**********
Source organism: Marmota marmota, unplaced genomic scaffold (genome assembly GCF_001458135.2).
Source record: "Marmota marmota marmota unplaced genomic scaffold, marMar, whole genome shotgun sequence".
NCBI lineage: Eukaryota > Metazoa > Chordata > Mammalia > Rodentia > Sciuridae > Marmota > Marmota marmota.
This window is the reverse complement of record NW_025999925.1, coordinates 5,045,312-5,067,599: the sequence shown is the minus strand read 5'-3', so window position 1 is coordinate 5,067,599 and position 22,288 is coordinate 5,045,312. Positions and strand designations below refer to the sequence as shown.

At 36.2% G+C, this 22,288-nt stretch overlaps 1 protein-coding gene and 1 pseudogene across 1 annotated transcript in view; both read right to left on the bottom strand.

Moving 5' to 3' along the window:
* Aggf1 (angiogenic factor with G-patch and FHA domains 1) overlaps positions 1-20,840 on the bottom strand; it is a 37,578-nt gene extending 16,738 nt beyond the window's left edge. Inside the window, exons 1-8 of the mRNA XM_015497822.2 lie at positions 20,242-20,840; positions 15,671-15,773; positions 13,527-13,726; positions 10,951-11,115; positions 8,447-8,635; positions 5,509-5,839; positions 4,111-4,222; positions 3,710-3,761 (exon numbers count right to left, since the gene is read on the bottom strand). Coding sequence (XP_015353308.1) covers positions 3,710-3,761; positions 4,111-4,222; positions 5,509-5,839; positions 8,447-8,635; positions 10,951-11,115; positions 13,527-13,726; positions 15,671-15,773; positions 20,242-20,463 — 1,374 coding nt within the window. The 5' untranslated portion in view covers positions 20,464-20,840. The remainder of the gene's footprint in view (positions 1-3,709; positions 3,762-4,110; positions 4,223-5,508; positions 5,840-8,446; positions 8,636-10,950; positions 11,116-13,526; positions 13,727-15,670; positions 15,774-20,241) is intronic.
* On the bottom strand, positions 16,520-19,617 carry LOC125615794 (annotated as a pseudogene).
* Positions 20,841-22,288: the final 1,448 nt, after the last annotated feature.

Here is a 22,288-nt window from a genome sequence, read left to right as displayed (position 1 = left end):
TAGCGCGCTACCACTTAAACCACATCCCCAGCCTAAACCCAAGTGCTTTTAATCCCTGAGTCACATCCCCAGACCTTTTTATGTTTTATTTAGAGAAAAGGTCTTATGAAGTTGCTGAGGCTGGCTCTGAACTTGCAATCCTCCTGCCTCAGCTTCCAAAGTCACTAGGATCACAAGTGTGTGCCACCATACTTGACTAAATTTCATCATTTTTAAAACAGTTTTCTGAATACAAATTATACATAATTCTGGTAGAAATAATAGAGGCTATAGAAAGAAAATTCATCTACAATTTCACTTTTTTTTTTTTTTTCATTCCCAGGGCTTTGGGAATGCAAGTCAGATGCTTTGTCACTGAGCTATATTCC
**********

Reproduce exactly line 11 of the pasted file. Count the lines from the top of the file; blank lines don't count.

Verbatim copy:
TAGCGCGCTACCACTTAAACCACATCCCCAGCCTAAACCCAAGTGCTTTTAATCCCTGAGTCACATCCCCAGACCTTTTTATGTTTTATTTAGAGAAAAGGTCTTATGAAGTTGCTGAGGCTGGCTCTGAACTTGCAATCCTCCTGCCTCAGCTTCCAAAGTCACTAGGATCACAAGTGTGTGCCACCATACTTGACTAAATTTCATCATTTTTAAAACAGTTTTCTGAATACAAATTATACATAATTCTGGTAGAAATAATAGAGGCTATAGAAAGAAAATTCATCTACAATTTCACTTTTTTTTTTTTTTTCATTCCCAGGGCTTTGGGAATGCAAGTCAGATGCTTTGTCACTGAGCTATATTCC